You have a new recipe for a food product for your business. Simply put, it is ingredients in, finished product at the end. Seems simple enough, all you need is to set up a bill of material with the recipe quantities and start the production, right? But what if the composition of those ingredients varies with each batch? Or maybe the finished product requires different quality specifications depending on the time of the year? Then the calculation begins to be a little more difficult.
Food and beverage manufacturers require precise quality controls due to both food safety standards and recipe requirements. Ingredients and finished products not only have to be within quality limits, but can result in very different products in terms of taste, depending on how close it is to the recipe.
While quality is a key concern, costs cannot be ignored. Ideally, you want to be able to find the perfect balance between quality and cost, before making an informed decision on what raw materials to use, and how much of it to use to optimize quality and costs.
This is where blend optimization comes into the picture. Blend optimization looks at both quality specifications and costs at the same time. Standard blend optimization leverages a mathematical model called linear programming, which is a mathematical method for determining a way to achieve the best outcome.
Blend optimization will provide you with the ability to:
- Minimize cost of blends
- Meet demands of final products
- Save time spent manually calculating accurate blends
- Reduce out-of-specification products
- Control the use of ingredients in inventory
Does it sound too good to be true? Well, it may be in the real world. Standard blend optimization will only provide you with a solution between minimum and maximum quality limits. However, in the food and beverage industry, that is not enough. Food and beverage processors need to produce the best quality products possible, not just a product within specifications.
Close adherence to recipe target levels means a better product, so what is missing in the standard blend optimizer is the ability to specify those recipe target levels. RSM US LLP’s blend optimizer provides a least-cost solution to accurately blend ingredients with fluctuating potencies to meet quality specifications. The blend optimizer also uses RSM’s proprietary Conformance Quality Optimization (CQO) approach to reduce quality deviations and increase adherence to target potencies which is differentiation from any other blend optimizers that food manufacturers should be very excited about.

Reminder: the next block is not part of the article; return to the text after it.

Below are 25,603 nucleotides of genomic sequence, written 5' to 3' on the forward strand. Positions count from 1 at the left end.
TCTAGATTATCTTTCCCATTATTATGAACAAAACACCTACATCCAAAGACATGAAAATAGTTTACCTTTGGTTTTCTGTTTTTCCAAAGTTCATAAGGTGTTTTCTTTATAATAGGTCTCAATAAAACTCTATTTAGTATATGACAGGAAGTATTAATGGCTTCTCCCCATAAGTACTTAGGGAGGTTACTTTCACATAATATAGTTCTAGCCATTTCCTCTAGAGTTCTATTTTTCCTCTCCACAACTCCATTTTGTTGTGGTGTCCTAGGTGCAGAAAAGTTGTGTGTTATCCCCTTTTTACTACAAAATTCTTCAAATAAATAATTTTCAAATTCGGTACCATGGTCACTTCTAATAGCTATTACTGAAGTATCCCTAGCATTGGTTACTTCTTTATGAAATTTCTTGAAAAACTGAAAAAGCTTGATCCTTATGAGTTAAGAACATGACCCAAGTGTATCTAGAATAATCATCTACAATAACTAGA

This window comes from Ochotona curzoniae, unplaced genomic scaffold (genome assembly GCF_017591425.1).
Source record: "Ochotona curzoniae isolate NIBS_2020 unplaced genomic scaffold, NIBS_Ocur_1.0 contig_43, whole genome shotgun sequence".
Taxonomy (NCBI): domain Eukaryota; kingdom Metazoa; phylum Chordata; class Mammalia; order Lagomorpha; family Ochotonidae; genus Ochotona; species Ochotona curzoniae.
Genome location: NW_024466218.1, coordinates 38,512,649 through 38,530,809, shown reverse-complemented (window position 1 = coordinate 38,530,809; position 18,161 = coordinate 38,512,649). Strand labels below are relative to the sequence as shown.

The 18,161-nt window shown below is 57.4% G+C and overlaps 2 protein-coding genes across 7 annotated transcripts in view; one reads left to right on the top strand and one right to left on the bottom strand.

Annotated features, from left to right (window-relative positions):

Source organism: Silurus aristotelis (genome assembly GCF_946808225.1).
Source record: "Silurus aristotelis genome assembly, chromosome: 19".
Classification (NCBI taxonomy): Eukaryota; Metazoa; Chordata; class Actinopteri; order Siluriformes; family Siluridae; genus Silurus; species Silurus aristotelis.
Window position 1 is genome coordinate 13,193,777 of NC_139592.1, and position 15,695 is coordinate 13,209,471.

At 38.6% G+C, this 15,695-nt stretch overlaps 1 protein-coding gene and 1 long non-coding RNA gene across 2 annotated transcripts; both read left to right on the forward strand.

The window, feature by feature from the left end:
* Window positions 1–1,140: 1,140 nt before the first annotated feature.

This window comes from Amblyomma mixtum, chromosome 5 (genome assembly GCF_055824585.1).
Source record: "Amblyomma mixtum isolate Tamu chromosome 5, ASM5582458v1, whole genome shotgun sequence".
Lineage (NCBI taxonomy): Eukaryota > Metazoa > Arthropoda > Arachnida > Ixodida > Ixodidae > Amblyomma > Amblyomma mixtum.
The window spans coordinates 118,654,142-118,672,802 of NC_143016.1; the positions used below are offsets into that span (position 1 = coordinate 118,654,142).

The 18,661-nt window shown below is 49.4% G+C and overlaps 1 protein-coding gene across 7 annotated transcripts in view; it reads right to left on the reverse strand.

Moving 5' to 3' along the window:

A few other factors you might want to look for in a blend optimizer are:
Support multi-period, multi-location and multi-finished goods blends
You may start off thinking that a single production blend capability is good enough, but the mathematical method of linear programming only guarantees an optimized solution when you put in all possible ingredients, and this means it could be in multiple locations, for different time periods and for several different types of finished goods. RSM’s blend optimizer also features the transportation cost minimization option for blending in multiple locations.
Without the consideration of future supply, your long-term planning is not going to be too useful in the real manufacturing world. You will need to accurately input new inventory to make sure that the blend solution is really the best quality and least cost solution available.
Blend optimizers would be useless to food and beverage manufacturers if they do not consider item expiration. It must be able to utilize old inventory first, and be flexible enough for users to control how early to use up inventory to eliminate waste. Blend optimizers can be a cost and time saver, automating mixing and blending operations, however, it is important to find the right one. If your business is searching for a blend optimizer, be sure to find one with functionalities that are most suitable for your specific industry.